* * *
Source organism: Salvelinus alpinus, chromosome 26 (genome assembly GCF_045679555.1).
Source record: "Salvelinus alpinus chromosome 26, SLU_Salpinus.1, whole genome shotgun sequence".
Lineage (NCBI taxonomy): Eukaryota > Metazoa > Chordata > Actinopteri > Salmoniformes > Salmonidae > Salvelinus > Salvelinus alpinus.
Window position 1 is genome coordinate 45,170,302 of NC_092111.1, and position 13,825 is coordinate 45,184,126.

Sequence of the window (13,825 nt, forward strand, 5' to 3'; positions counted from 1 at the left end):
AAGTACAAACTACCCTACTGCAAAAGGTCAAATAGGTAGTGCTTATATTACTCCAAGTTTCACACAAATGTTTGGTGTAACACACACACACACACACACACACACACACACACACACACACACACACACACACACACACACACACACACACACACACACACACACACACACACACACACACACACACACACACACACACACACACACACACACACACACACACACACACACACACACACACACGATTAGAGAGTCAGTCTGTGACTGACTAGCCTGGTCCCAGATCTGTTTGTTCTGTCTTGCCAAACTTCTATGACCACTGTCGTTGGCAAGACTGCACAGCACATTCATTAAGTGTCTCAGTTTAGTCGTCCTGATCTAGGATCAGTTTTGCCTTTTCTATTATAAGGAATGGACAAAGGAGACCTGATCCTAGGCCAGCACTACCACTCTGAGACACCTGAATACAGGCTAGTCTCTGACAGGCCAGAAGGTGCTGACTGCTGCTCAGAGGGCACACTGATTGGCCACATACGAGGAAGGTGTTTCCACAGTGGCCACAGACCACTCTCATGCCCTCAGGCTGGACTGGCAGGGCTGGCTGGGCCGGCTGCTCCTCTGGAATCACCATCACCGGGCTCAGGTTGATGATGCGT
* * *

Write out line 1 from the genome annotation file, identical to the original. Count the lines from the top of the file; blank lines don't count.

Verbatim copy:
Source organism: Salvelinus alpinus, chromosome 26 (genome assembly GCF_045679555.1).